Bad day at Blackwater

August 27, 2006

If you're going to sell your soul, make sure you get a sweet deal, because you'll never get it back. That's the wisdom the Cambridge City Council should have taken to heart before it voted last week in favor of a billion-dollar resort community proposed for the southern edge of the Dorchester County town.

Cambridge is the jewel of the Choptank River, and that pretty river is the matriarch of all Eastern Shore waterways. But the town's once-substantial cachet - Annie Oakley, the Wild West Show sharpshooter, liked Cambridge so much that she retired there - has suffered through decades of hard economic times, lingering racial tension and, as if that weren't bad enough, derisive comparisons with Salisbury, its bustling neighbor to the south, and tony Easton to the north. Cambridge has been so desperate for a revival that it's not surprising it embraced developer Duane Zentgraf's plan to turn about 1,000 acres of farmland and wetlands into a complex of 2,700 homes, a golf course and a hotel and conference center.

In exchange for rolling out the welcome mat for the project, named Blackwater Resort, Cambridge anticipates receiving millions of dollars in much-needed new tax revenues. It could also see its population nearly double with the gradual influx of as many as 10,000 new residents.

There's still one major hurdle in the way of Blackwater Resort. The project needs approval of the state Critical Area Commission, which must decide whether the mega-development will harm the flora and fauna of nearby Little Blackwater River. The river feeds into the Blackwater National Wildlife Refuge, and Mr. Zentgraf's foes, numbering in the thousands, have argued long, loud and legitimately that the project would threaten the important 28,000-acre sanctuary.

Perhaps more than any other Shore county, Dorchester exhibits a gritty independence and doesn't suffer outsiders preaching what's best for the folks who live there. So, it was only to be expected that the county's provincial state senator, Richard F. Colburn, ignoring the fact that the nearby refuge is not the county's property, told Blackwater Resort critics to mind their own business. The project's local lawyer derided opponents as "Birkenstock knuckleheads." Gov. Robert L. Ehrlich Jr. should have shown concern for the Blackwater refuge - it is a source of pride for the entire state - but he shrugged off his responsibility and agreed that locals should decide the issue.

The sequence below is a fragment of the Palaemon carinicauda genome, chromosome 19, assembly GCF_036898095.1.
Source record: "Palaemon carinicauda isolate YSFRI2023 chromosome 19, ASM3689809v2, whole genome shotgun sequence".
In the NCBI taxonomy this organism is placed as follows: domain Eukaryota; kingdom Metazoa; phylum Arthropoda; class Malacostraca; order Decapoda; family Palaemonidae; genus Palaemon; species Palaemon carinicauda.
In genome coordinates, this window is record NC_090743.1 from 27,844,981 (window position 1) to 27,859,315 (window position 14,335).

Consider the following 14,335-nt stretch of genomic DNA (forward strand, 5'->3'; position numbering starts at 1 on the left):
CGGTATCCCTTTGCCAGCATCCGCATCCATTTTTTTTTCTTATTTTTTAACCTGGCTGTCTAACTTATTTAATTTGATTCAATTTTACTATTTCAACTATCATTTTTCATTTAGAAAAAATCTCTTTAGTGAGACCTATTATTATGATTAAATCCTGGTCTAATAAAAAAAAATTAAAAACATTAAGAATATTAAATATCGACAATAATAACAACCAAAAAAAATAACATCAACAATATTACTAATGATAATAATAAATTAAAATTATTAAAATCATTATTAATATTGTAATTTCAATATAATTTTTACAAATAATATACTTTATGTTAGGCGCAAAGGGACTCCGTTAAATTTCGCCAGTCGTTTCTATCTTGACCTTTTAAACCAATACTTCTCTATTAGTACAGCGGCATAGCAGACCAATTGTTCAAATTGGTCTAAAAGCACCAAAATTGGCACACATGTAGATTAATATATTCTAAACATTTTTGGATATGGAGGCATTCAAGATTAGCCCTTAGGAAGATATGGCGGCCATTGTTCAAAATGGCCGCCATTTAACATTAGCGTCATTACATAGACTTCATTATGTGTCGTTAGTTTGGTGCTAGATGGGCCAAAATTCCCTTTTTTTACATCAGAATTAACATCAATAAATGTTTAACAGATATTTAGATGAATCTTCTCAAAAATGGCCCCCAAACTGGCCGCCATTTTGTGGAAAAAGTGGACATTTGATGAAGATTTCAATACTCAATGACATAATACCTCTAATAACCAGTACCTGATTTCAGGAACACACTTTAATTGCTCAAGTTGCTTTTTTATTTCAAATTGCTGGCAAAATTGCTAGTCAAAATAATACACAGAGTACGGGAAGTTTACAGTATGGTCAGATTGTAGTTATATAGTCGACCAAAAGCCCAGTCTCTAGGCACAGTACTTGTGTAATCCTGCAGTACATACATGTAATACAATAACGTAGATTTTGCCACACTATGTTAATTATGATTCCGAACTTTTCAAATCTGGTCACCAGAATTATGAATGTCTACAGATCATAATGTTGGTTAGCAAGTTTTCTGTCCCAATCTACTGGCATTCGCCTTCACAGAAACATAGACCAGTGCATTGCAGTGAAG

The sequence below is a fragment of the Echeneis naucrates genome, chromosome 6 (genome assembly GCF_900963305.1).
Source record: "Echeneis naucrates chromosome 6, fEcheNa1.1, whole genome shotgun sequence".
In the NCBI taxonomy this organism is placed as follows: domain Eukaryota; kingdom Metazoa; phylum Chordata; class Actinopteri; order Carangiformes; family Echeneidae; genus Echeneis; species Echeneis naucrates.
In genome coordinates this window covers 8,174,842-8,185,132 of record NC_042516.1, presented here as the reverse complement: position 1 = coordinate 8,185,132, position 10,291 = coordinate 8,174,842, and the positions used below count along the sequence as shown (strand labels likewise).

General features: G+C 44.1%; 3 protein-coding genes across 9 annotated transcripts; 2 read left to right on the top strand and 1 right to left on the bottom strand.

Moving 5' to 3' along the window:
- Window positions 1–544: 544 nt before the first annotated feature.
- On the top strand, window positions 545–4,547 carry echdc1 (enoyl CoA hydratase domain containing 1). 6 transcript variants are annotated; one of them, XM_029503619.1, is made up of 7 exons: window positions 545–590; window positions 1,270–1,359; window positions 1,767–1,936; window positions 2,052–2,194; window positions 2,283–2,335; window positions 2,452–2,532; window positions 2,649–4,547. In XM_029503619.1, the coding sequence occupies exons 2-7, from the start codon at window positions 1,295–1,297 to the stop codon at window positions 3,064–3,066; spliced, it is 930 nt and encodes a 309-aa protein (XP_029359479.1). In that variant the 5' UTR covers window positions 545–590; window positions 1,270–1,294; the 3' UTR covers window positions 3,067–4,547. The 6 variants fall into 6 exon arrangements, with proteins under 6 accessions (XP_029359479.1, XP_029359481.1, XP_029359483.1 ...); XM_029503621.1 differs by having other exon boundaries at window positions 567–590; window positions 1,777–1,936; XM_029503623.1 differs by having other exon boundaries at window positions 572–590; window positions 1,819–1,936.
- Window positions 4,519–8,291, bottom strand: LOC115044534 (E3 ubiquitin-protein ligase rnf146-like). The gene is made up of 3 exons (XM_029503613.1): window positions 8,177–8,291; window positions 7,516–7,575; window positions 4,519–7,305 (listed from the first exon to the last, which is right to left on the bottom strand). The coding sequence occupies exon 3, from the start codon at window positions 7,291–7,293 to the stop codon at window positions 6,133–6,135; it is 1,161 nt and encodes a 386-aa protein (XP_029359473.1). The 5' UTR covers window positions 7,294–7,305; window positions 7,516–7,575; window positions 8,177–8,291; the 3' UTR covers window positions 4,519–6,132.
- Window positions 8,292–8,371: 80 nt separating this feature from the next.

But here's the sad irony that appears to have eluded many in Cambridge: Who do they think will buy homes in the expensive resort? It won't be the locals, who may end up stuck in second-tier status as housekeepers and gardeners. If the resort homeowners are anything like their "come here" brethren around the Shore, many of them will become active in the affairs of their new hometown. Like good citizens, they will register to vote and attend council meetings. They'll eventually have so much clout that they'll determine the town's future, maybe even dumping council members like the four who approved the resort. Cambridge will never be the same.

And that's how a town sells its soul.

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